It was not surprising the standard of wines submitted for this year’s Guide was so high. Coming off the back of some superb vintages, such as 2014 and 2015, the wines rose to impressive heights, yet again reflecting just how good wines are in Western Australia.
Needless to say it was a battle royale in deciding which of these wines would be my best of the best. As always the decision was an agonising one as I went back over the second bottles in the taste-off to decide my ultimate choice.
For Vasse Felix it was the case of so near-so far yet again as its outstanding Heytesbury chardonnay 2015 was just pipped by the amazing Deep Woods Reserve cabernet sauvignon 2014.
Now here’s the thing. In both cases – Deep Woods and Vasse Felix – I am convinced neither has produced a better wine than these two. In the case of Vasse Felix, this is a journey that started 50 years ago in 1967.
This year it was the reds that excelled. The cabernets coming from a number of regions are quite superb, with the Margaret River deluxe names being joined by some excellent examples from Frankland River.
But the chardonnays were not far behind, once again demonstrating that in Margaret River, WA has one of the truly great chardonnay regions of the world.
I think you’ll find some pretty decent wines in here to enjoy until next year’s Guide.
It was a close tussle with the great Vasse Felix Heytesbury chardonnay but in the end this marvellous wine just snuck in. Stunning.
Runner-up: Vasse Felix Heytesbury chardonnay 2015 ($75)
Deep Woods Reserve cabernet sauvignon 2014 ($65)
The wines of Deep Woods have been steadily improving since the place was acquired by Peter Fogarty, who was able to build on the excellent site and fundamentally sound vineyard. The reds from this site are brilliant and this cabernet has pushed the boundaries of excellence.
Runner-up: Houghton Jack Mann 2013 ($100).
Vasse Felix Heytesbury chardonnay 2015 ($75)
With this exceptional chardonnay Virginia Willcock and the team have taken things to an altogether new plane of excellence. The degree of palate complexity and intensity combined with how it delivers through to a long finish is brilliant. A modern chardonnay with underlying Margaret River power.
Runner-up: Flowstone Queen of the Earth chardonnay 2013 ($55).
Castelli Frankland cabernet sauvignon 2014 ($32)
This isn’t a budget priced wine – the recommended retail is about $32 – but when you consider how good it is, then it has to get the nod. It is an exceptional wine that points to the emergence of Frankland River as a cabernet producing region of the highest order. Great wine for the price.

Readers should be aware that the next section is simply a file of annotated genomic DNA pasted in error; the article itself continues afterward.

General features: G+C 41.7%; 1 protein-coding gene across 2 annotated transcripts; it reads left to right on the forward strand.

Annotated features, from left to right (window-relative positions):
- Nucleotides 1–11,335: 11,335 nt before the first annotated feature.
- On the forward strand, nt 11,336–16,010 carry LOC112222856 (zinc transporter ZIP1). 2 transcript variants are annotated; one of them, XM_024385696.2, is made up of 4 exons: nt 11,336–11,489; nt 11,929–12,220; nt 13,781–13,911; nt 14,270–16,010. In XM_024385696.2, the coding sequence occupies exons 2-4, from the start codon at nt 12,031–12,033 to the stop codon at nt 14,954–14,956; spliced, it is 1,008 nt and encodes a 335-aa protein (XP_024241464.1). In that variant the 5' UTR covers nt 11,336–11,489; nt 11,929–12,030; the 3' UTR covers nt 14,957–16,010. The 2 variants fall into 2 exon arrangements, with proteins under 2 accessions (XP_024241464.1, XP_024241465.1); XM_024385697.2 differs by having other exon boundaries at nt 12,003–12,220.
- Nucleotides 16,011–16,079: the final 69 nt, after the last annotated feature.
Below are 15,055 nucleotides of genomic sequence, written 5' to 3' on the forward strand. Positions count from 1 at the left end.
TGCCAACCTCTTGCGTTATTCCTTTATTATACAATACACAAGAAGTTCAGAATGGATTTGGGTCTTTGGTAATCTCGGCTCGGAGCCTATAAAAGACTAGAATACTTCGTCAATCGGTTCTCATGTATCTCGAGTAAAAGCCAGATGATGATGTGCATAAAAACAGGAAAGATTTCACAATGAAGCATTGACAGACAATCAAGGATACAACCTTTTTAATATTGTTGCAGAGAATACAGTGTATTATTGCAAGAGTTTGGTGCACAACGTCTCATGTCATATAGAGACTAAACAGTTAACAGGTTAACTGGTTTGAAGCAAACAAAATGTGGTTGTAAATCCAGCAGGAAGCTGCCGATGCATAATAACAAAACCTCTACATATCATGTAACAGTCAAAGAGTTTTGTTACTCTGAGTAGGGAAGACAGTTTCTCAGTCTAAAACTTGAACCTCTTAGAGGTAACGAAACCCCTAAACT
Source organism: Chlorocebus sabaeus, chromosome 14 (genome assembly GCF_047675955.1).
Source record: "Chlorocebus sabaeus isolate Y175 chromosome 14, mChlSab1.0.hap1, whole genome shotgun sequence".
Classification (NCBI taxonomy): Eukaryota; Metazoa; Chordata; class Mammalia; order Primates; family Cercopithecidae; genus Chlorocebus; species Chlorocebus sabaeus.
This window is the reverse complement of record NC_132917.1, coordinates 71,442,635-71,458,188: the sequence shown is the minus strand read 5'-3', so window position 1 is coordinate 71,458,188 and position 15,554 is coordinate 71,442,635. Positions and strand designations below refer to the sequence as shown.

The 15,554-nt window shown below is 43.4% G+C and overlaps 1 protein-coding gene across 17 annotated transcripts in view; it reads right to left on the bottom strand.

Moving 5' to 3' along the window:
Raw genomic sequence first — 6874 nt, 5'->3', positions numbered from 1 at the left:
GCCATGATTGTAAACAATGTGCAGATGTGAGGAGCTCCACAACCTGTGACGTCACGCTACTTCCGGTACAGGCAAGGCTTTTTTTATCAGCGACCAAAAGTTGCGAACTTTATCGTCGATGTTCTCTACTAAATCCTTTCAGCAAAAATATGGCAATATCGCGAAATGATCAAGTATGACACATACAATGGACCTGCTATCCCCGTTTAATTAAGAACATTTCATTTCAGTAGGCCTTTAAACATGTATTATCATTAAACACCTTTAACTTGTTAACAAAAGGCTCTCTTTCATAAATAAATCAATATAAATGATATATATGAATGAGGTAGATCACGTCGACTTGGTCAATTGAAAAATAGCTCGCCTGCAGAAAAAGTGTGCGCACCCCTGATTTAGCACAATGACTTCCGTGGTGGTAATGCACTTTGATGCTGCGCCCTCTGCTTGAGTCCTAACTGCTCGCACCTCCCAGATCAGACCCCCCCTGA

Runner-up: Houghton Crofters shiraz 2014 ($20).
It was another big tasting this year with the 600 wines crammed into about three weeks. Challenging, because it takes a lot of time to taste each wine and then enter all the important data and parameters into my database, but also a good thing because it brings the tastings together into a tighter format.
One of the problems of tasting wines so close to when they were bottled is they could be suffering bottle shock, but I was pleased I saw this in only a few wines. Any I thought weren’t showing their best because of the impact of recent bottling were brought back and a second bottle tasted.
As always second bottles of each wine that scores very high points are set aside for subsequent taste-offs to choose the best in each category. Yet again, the number of exceptional wines in most made it a very difficult exercise.
It is important to do this because, unlike a wine show which takes a couple of days, I taste over quite a long period and I want to make sure variables, including how I feel on the days and tiredness, are taken out of the equation.
The end result is a collection of fabulous wines that I trust you will enjoy.
Higher Plane fiano 2016 ($25)
Often wondered why more of this southern Italian variety has not been grown in Australia. It works so well and suits our cuisine. This is lovely with its crisp flavoursome palate showing some nice spices and good fruit intensity. Lingers long in the mouth with a minerally purity. Nice crunch on the finish after a subtle creamy middle palate.